Cite as: 514 U. S. 52 (1995)
Opinion of the Court
set of rules.6 The NASD's Code of Arbitration Procedure indicates that arbitrators may award "damages and other relief." NASD Code of Arbitration Procedure ¶ 3741(e) (1993). While not a clear authorization of punitive damages, this provision appears broad enough at least to contemplate such a remedy. Moreover, as the Seventh Circuit noted, a manual provided to NASD arbitrators contains this provision:
"B. Punitive Damages "The issue of punitive damages may arise with great frequency in arbitrations. Parties to arbitration are informed that arbitrators can consider punitive damages as a remedy." 20 F. 3d, at 717.
Thus, the text of the arbitration clause itself surely does not support—indeed, it contradicts—the conclusion that the parties agreed to foreclose claims for punitive damages.7
the Exchanges' rules, the contract expressly allows petitioners, the claimants in this case, to choose NASD rules; and the panel of arbitrators in this case in fact proceeded under NASD rules.
6 As the Solicitor General reminds us, one NASD rule is not before us, namely Rule 21(f)(4) of the NASD Rules of Fair Practice, which reads: " 'No agreement [between a member and a customer] shall include any condition which . . . limits the ability of a party to file any claim in arbitration or limits the ability of the arbitrators to make any award.' " Brief for United States et al. 6.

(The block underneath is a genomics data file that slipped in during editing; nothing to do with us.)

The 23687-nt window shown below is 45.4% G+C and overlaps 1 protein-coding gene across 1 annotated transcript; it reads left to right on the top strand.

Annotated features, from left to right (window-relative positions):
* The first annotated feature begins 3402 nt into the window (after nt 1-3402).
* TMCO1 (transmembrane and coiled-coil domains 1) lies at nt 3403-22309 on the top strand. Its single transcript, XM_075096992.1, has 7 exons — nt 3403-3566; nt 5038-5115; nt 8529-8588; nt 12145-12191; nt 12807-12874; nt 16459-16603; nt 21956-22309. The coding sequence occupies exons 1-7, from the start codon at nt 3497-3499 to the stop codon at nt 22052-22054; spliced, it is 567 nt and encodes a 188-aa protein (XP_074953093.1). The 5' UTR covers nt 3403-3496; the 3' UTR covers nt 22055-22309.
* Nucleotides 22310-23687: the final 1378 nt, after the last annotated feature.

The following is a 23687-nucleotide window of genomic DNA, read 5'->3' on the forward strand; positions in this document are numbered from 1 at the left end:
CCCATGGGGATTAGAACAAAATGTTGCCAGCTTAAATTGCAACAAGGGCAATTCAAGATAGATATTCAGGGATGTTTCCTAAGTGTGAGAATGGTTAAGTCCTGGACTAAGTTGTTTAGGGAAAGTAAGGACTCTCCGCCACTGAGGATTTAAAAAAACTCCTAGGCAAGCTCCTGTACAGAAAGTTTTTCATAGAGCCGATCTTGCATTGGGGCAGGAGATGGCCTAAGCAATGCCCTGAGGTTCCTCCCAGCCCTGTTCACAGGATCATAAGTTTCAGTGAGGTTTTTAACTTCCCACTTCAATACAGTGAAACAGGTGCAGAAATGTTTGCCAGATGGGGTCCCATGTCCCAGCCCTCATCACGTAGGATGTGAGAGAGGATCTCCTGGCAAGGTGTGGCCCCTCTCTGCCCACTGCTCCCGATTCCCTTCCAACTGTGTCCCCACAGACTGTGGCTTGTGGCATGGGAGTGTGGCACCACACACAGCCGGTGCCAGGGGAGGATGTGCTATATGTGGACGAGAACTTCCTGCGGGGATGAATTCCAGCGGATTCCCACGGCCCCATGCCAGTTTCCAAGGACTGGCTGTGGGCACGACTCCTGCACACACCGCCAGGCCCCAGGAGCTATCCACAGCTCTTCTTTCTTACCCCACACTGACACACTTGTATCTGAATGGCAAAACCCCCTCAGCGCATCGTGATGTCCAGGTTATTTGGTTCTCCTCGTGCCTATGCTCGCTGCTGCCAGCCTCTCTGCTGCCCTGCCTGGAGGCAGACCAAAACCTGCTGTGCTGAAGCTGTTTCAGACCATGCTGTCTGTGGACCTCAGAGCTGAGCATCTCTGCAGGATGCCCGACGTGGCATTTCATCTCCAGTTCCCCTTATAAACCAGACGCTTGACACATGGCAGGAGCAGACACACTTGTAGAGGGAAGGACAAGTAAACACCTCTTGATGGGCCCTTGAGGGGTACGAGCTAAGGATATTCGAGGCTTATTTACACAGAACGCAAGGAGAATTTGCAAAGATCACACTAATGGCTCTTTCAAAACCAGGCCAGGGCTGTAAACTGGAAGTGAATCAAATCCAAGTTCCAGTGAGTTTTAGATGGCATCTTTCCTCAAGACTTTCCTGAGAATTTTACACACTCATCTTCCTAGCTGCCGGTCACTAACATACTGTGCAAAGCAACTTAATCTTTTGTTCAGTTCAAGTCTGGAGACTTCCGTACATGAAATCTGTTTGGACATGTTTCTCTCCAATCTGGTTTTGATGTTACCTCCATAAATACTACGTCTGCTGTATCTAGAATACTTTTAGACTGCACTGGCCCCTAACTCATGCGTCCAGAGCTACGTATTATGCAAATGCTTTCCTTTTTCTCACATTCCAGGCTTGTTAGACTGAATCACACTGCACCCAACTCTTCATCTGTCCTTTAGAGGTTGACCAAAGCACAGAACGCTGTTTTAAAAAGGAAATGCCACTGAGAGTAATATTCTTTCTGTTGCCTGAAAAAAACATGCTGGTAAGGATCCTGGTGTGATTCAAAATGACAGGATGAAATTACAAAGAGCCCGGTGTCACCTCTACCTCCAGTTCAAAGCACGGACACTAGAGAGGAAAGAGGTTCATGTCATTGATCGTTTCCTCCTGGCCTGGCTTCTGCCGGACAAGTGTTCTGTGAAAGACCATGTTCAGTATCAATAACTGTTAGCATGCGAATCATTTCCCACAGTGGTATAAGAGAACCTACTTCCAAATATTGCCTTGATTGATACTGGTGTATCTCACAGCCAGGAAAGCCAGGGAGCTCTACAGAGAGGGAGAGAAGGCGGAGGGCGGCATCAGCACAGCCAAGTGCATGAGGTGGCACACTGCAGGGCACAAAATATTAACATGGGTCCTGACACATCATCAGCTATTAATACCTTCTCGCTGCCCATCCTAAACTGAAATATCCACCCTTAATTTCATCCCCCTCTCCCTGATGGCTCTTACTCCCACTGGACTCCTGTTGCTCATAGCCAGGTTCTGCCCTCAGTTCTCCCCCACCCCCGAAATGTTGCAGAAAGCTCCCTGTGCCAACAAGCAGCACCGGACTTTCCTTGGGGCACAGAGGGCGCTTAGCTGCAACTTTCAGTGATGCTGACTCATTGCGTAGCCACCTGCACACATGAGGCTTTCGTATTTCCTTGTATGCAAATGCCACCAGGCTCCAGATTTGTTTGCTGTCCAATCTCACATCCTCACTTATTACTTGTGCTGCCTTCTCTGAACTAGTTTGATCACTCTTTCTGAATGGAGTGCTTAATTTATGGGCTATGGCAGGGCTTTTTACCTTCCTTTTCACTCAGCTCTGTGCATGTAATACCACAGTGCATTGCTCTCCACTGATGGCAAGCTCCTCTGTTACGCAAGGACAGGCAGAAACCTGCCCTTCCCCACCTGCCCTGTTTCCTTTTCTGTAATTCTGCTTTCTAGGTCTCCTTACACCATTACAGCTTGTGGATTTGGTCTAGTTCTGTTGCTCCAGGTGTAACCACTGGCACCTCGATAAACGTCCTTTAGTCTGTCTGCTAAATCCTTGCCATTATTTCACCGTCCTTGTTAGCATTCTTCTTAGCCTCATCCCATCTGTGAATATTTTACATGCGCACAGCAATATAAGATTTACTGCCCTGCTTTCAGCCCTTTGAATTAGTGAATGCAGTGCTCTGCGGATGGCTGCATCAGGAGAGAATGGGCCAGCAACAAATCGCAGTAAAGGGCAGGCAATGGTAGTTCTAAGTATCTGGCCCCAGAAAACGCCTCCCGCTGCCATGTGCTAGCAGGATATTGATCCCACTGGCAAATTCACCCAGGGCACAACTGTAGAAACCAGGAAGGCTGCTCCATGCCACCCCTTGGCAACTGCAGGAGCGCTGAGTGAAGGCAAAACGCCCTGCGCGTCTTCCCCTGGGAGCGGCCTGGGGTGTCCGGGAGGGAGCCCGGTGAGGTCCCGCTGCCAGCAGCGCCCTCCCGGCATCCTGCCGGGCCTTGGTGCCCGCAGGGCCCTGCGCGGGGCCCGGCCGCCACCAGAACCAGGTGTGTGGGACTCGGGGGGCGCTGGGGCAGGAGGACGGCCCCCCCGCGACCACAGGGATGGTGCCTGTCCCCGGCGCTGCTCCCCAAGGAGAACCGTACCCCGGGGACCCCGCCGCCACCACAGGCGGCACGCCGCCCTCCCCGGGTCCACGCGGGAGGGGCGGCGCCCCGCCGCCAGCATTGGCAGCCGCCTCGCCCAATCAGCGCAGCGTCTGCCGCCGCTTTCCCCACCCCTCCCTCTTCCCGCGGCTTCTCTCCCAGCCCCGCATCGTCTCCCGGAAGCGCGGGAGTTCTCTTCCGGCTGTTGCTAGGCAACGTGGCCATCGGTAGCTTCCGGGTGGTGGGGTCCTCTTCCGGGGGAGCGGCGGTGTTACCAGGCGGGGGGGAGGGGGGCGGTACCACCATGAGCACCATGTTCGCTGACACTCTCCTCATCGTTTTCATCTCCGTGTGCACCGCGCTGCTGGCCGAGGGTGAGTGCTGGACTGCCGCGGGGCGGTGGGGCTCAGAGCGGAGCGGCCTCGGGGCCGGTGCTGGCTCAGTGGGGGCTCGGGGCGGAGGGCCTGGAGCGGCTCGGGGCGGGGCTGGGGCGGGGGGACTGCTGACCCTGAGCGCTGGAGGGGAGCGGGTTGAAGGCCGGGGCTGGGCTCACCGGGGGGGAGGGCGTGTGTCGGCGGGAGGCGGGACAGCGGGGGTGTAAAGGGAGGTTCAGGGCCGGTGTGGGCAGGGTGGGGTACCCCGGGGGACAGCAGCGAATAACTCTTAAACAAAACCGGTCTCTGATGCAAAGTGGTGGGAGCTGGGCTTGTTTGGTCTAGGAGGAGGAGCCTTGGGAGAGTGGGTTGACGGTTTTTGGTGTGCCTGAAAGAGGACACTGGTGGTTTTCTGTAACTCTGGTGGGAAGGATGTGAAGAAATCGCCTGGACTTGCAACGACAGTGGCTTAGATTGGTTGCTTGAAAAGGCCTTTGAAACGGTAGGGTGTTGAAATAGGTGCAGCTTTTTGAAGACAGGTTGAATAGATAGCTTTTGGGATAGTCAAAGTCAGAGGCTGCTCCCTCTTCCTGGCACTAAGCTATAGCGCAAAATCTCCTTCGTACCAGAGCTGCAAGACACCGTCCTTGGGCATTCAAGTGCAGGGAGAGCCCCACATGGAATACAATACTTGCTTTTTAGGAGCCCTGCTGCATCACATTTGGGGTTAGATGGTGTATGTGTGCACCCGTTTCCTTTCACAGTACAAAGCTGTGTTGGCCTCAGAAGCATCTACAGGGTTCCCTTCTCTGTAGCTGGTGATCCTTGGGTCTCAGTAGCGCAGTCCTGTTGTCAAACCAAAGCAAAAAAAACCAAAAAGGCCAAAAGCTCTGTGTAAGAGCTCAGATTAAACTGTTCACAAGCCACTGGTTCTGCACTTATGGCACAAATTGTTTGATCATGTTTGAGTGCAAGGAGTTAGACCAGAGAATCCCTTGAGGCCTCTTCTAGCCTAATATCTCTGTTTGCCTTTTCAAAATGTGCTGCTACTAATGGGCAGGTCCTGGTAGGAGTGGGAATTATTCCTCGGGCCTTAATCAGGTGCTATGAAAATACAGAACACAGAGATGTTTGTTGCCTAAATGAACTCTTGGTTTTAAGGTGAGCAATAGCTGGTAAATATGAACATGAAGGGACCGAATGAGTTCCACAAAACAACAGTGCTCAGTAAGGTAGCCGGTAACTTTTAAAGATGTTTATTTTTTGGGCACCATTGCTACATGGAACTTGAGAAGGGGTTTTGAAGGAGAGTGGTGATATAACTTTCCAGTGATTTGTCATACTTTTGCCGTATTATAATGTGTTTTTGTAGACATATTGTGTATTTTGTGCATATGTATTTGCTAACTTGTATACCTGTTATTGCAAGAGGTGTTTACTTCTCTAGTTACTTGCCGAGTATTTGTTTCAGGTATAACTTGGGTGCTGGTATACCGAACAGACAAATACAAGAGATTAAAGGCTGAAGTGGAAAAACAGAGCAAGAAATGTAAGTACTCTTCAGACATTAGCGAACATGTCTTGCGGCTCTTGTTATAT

Rule 21(f)(4) applies only to contracts executed after September 7, 1989. Notwithstanding any effect it may have on agreements signed after that date, this rule is not applicable to the agreement in this case, which was executed in 1985.
7 "Were we to confine our analysis to the plain language of the arbitration clause, we would have little trouble concluding that a contract clause which bound the parties to 'settle' 'all disputes' through arbitration conducted according to rules which allow any form of 'just and equitable' 'remedy of relief' was sufficiently broad to encompass the award of punitive damages. Inasmuch as agreements to arbitrate are 'generously construed,' Mitsubishi Motors Corp. v. Soler Chrysler-Plymouth, [Inc., 473 U. S. 614, 626 (1985)], it would seem sensible to interpret the 'all disputes' and 'any remedy or relief' phrases to indicate, at a minimum, an intention to resolve through arbitration any dispute that would otherwise be settled
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